24 Hungarian Convention To help identify objects from their names, the Hungarian convention is used. Then when you see a list of subroutine names, for example, you can identify the object being referred to. It is good practice to change the default names of objects to ones that you want, as soon as you create the object. The convention suggests using the following prefixes: Check box chk Combo box cbo Command button cmd Data dat Directory list box dir Drive list box drv File list box fil Form frm Frame fra Horizontal scroll bar hsb Image img Label lbl Line lin List box lst Menu mnu Picture box pic Radio button opt Shape shp Text box txt Vertical scroll bar vsb SWT (III) VB Week 1

25 Use variables to store data in your program
Session 3 Use variables to store data in your program Get input by using InputBox function Display messages by using the MsgBox function Use Mathematical operators and functions in formulas SWT (III) VB Week 1 1

26 The Anatomy of a VB Programme Statement
A programme statement is a valid instruction for the Visual Basic Compiler Programme Statement Visual Basic Compiler Keywords properties functions operators symbols Statement Syntax: is the rules for constructing programme statement Example: Label1.Caption = Time Object name Property name assignment operator VB Function SWT (III) VB Week 1

27 Using Variable to Store Information
VB variables follow the usual rules. There are many types of variables including Byte, Boolean Integer, Long, Single, Double, Currency, Date, String and Objects. Variants and sub-types The programmer has the option of declaring variables with explicit types or as type variant. The variant type provides dynamic typing: at run time the value has an associated tag to record the value currently stored. Declarations Dim A ‘ A as variant Dim B As Integer Dim C As String ‘variable length string Dim D As String*10 ‘fixed length string Const pi = ‘pi as constant SWT (III) VB Week 1

28 Working with Specific Data Types
Data type Size Sample usage Integer 2 bytes Dim Birds% Birds%=37 Long 4 bytes Dim Loan& integer Loan&=32,000 Single precision 4 bytes Dim Price! floating point Price!=899.98 Double precision 8 bytes Dim Pi# floating point Pi#= Currency 8 bytes Dim Credit = String 1 byte per Dim Dog$ character Dog$=“Pointer” Boolean 2 bytes Dim Flag as Boolean Flag = True Date 8 bytes Dim Birthday as Date Birthday = #3-1-63# SWT (III) VB Week 1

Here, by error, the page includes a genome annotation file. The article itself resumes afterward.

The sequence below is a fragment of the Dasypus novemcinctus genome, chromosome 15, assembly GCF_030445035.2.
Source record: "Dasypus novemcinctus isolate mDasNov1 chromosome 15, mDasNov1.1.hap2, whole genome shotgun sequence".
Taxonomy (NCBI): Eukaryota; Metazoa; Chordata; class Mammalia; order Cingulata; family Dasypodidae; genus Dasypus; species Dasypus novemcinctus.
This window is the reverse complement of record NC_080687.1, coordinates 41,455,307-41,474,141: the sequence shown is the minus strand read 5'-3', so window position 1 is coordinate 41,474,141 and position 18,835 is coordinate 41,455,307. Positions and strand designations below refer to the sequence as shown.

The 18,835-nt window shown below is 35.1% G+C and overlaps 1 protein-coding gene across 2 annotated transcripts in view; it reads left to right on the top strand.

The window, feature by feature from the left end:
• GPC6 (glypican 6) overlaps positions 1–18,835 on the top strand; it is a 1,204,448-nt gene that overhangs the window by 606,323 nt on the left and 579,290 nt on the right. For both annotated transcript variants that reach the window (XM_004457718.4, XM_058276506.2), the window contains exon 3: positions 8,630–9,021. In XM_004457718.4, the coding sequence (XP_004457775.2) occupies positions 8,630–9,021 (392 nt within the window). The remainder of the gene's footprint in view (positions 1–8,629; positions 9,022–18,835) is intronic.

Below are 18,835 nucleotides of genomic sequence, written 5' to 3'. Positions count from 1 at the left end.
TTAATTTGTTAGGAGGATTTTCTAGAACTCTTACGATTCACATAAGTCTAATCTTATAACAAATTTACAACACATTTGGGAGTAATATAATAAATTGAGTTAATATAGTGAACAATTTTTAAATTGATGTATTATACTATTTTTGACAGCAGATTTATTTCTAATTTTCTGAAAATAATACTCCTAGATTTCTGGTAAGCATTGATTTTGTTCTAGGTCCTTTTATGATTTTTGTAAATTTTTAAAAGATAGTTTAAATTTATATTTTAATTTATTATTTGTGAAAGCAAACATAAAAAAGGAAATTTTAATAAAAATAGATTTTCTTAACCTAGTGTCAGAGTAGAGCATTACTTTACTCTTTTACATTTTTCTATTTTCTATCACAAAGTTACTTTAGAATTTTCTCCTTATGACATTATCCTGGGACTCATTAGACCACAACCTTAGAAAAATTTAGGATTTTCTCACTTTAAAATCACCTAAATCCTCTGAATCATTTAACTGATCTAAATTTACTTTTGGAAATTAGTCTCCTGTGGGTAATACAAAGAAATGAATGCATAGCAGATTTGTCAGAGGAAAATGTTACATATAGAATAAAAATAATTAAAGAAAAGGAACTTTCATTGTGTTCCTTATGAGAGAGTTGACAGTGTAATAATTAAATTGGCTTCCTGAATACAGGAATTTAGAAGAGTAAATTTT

29 User Defined Data Types
Example: Using Type statement to define a new data type Type Employee Name As String DateOfBirth As Date HireDate As Date End Type Use the new data type Dim ProductManager As Employee ProjectManager.Name = “Erick Cody” ProjectManager.HireData = #3-9-89# SWT (III) VB Week 1

30 Working with Arrays of Variables (I/III)
An array is a collection of values stored under a single name Creating an Array: Before you can use an array, you must declare it. Declaring a Fixed-Sized Array: Syntax Public ArrayName (Dim1Elements, Dim2Elements, ...) As DataType Public is the keyword that creates a global array ArrayName is the variable name of the array Dim1Elements is the number of elements in the first dimension of the array Dim2Elements is the number of elements in the second dimension of the array As DataType is a keyword corresponding to the type of data that will be include in the array To declare arrays locally in an event procedure, replace the public keyword with Static keyword and place the declaration inside and event procedure. Local array can only be used inside the procedure. SWT (III) VB Week 1

31 Working with Arrays of Variables (II/III)
SWT (III) VB Week 1

32 Working with Arrays of Variables (III/III)
Creating Dynamic Array To create a dynamic array, omitting the number of elements in the array. e.g. Public Temperature ( ) As Variant Actual size must be set before use by using the keyword ReDim SWT (III) VB Week 1

33 Working with Visual Basic Operators
Operator Mathematical Operation + Addition - Subtraction * Multiplication / Division \ Integer division Mod Remainder division ^ Exponentiation (Rising to a power) & String concatenation (Combination) SWT (III) VB Week 1

34 Visual Basic Mathematical Functions
Abs (n) Atn (n) Cos (n) Exp (n) Rnd (n) Sgn (n) Sin (n) Sqr (n) Str (n) Tan (n) Val (n) SWT (III) VB Week 1

35 Operator Precedence Operator Order of Precedence
( ) Values within parentheses are always evaluated first ^ Exponentiation is second - Nagetive is third */ Multiplication and division is fourth \ Integer division is fifth Mod Remainder division is sixth +- Addition and subtraction is last SWT (III) VB Week 1